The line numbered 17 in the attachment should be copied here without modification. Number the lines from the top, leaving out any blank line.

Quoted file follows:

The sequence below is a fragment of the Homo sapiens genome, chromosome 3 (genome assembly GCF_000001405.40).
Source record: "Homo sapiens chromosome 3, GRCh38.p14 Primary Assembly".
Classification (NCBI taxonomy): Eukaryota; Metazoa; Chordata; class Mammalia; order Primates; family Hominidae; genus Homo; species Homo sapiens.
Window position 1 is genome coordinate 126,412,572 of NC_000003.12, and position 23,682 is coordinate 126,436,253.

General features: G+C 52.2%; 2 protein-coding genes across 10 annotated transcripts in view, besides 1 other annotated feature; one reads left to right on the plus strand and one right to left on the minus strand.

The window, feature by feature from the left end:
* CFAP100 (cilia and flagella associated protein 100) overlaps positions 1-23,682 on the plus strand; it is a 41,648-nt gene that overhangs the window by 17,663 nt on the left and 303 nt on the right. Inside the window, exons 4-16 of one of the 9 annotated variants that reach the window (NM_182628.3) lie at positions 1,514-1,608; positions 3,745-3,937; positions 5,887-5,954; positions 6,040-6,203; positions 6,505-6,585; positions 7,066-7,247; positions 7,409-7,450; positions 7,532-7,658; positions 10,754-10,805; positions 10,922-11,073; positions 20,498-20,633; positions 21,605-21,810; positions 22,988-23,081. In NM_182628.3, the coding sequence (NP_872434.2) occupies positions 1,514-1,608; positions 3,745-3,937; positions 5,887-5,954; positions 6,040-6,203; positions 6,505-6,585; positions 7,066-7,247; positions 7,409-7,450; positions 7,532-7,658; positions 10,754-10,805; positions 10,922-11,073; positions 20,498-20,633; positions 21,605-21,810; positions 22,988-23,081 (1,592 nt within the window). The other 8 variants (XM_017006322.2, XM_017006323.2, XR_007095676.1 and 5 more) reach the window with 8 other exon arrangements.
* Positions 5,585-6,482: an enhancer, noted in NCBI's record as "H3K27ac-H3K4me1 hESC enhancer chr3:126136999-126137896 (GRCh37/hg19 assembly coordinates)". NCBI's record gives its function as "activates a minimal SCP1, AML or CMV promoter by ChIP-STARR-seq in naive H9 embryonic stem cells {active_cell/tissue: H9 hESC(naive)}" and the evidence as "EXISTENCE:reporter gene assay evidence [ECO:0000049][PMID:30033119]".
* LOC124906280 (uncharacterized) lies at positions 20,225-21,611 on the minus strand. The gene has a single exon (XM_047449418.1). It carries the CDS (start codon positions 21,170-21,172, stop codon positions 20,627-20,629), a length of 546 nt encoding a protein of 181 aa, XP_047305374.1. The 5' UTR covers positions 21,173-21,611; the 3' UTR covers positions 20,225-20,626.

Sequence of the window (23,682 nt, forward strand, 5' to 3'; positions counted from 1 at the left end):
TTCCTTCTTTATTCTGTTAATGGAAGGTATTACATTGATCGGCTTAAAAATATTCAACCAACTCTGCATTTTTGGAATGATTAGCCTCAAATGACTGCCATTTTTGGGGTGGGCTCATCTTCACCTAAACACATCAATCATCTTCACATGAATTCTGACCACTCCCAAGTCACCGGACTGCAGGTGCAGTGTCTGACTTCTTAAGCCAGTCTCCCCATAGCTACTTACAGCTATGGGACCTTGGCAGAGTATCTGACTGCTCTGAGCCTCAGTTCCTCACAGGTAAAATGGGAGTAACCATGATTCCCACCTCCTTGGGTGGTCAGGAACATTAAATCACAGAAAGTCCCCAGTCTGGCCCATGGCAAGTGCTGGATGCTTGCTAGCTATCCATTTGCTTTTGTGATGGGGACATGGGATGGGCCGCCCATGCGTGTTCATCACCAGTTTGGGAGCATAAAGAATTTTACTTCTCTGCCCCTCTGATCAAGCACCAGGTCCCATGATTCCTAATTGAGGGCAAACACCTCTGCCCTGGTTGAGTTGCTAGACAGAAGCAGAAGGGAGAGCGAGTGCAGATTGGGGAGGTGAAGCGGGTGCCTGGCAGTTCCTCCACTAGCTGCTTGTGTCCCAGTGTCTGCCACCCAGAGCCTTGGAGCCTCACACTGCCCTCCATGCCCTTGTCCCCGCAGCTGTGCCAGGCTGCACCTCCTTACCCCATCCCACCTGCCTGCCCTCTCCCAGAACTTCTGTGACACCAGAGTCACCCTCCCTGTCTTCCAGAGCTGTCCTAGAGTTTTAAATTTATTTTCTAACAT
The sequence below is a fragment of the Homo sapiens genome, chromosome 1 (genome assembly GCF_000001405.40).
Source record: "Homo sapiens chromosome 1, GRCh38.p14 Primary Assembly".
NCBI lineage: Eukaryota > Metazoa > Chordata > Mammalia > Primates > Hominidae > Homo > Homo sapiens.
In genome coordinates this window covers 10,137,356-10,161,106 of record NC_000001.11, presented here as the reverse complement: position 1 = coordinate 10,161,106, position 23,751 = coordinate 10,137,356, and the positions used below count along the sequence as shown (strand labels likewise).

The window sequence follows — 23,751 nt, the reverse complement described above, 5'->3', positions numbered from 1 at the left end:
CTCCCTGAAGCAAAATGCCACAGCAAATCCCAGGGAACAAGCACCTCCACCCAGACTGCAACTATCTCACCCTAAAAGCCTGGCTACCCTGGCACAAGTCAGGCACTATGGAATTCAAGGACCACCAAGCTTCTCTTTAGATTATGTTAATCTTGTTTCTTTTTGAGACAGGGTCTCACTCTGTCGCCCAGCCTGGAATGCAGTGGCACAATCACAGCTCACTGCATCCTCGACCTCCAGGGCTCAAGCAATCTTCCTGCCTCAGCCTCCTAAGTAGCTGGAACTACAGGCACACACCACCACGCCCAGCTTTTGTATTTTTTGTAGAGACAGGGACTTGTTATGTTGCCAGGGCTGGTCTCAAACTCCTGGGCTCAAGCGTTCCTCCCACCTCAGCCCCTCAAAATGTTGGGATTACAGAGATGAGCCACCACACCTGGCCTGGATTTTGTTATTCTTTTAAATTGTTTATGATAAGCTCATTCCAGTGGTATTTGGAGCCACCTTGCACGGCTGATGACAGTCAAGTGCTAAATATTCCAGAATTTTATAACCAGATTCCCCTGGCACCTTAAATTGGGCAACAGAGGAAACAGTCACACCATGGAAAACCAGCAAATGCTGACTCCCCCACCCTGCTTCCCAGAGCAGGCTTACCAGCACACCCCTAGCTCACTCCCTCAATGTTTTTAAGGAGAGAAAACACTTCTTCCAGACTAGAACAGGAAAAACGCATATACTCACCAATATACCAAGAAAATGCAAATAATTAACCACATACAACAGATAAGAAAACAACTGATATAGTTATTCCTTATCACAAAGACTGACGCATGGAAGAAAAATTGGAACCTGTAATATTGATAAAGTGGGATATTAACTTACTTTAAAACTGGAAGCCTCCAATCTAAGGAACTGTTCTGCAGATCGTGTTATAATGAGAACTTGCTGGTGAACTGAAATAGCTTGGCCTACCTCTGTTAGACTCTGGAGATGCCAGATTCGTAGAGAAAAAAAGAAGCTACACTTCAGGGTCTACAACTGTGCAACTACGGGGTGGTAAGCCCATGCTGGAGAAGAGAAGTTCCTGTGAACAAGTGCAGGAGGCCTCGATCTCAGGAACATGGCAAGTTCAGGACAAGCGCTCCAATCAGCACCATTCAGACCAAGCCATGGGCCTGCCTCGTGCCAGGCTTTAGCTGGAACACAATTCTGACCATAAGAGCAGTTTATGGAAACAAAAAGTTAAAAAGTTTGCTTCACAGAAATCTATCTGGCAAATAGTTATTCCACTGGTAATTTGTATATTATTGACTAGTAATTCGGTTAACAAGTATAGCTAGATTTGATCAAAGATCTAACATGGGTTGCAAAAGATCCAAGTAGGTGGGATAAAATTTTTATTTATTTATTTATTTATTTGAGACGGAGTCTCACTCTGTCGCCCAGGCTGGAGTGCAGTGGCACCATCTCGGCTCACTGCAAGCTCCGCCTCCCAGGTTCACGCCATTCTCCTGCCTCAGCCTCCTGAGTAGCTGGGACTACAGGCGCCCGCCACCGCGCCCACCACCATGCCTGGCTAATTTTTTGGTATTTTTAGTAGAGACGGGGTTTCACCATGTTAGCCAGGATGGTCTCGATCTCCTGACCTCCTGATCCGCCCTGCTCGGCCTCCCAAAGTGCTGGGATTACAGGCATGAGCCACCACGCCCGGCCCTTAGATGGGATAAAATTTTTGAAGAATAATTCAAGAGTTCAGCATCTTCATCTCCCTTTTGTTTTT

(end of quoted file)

CTCCCTGAAGCAAAATGCCACAGCAAATCCCAGGGAACAAGCACCTCCACCCAGACTGCAACTATCTCACCCTAAAAGCCTGGCTACCCTGGCACAAGTCAGGCACTATGGAATTCAAGGACCACCAAGCTTCTCTTTAGATTATGTTAATCTTGTTTCTTTTTGAGACAGGGTCTCACTCTGTCGCCCAGCCTGGAATGCAGTGGCACAATCACAGCTCACTGCATCCTCGACCTCCAGGGCTCAAGCAATCTTCCTGCCTCAGCCTCCTAAGTAGCTGGAACTACAGGCACACACCACCACGCCCAGCTTTTGTATTTTTTGTAGAGACAGGGACTTGTTATGTTGCCAGGGCTGGTCTCAAACTCCTGGGCTCAAGCGTTCCTCCCACCTCAGCCCCTCAAAATGTTGGGATTACAGAGATGAGCCACCACACCTGGCCTGGATTTTGTTATTCTTTTAAATTGTTTATGATAAGCTCATTCCAGTGGTATTTGGAGCCACCTTGCACGGCTGATGACAGTCAAGTGCTAAATATTCCAGAATTTTATAACCAGATTCCCCTGGCACCTTAAATTGGGCAACAGAGGAAACAGTCACACCATGGAAAACCAGCAAATGCTGACTCCCCCACCCTGCTTCCCAGAGCAGGCTTACCAGCACACCCCTAGCTCACTCCCTCAATGTTTTTAAGGAGAGAAAACACTTCTTCCAGACTAGAACAGGAAAAACGCATATACTCACCAATATACCAAGAAAATGCAAATAATTAACCACATACAACAGATAAGAAAACAACTGATATAGTTATTCCTTATCACAAAGACTGACGCATGGAAGAAAAATTGGAACCTGTAATATTGATAAAGTGGGATATTAACTTACTTTAAAACTGGAAGCCTCCAATCTAAGGAACTGTTCTGCAGATCGTGTTATAATGAGAACTTGCTGGTGAACTGAAATAGCTTGGCCTACCTCTGTTAGACTCTGGAGATGCCAGATTCGTAGAGAAAAAAAGAAGCTACACTTCAGGGTCTACAACTGTGCAACTACGGGGTGGTAAGCCCATGCTGGAGAAGAGAAGTTCCTGTGAACAAGTGCAGGAGGCCTCGATCTCAGGAACATGGCAAGTTCAGGACAAGCGCTCCAATCAGCACCATTCAGACCAAGCCATGGGCCTGCCTCGTGCCAGGCTTTAGCTGGAACACAATTCTGACCATAAGAGCAGTTTATGGAAACAAAAAGTTAAAAAGTTTGCTTCACAGAAATCTATCTGGCAAATAGTTATTCCACTGGTAATTTGTATATTATTGACTAGTAATTCGGTTAACAAGTATAGCTAGATTTGATCAAAGATCTAACATGGGTTGCAAAAGATCCAAGTAGGTGGGATAAAATTTTTATTTATTTATTTATTTATTTGAGACGGAGTCTCACTCTGTCGCCCAGGCTGGAGTGCAGTGGCACCATCTCGGCTCACTGCAAGCTCCGCCTCCCAGGTTCACGCCATTCTCCTGCCTCAGCCTCCTGAGTAGCTGGGACTACAGGCGCCCGCCACCGCGCCCACCACCATGCCTGGCTAATTTTTTGGTATTTTTAGTAGAGACGGGGTTTCACCATGTTAGCCAGGATGGTCTCGATCTCCTGACCTCCTGATCCGCCCTGCTCGGCCTCCCAAAGTGCTGGGATTACAGGCATGAGCCACCACGCCCGGCCCTTAGATGGGATAAAATTTTTGAAGAATAATTCAAGAGTTCAGCATCTTCATCTCCCTTTTGTTTTT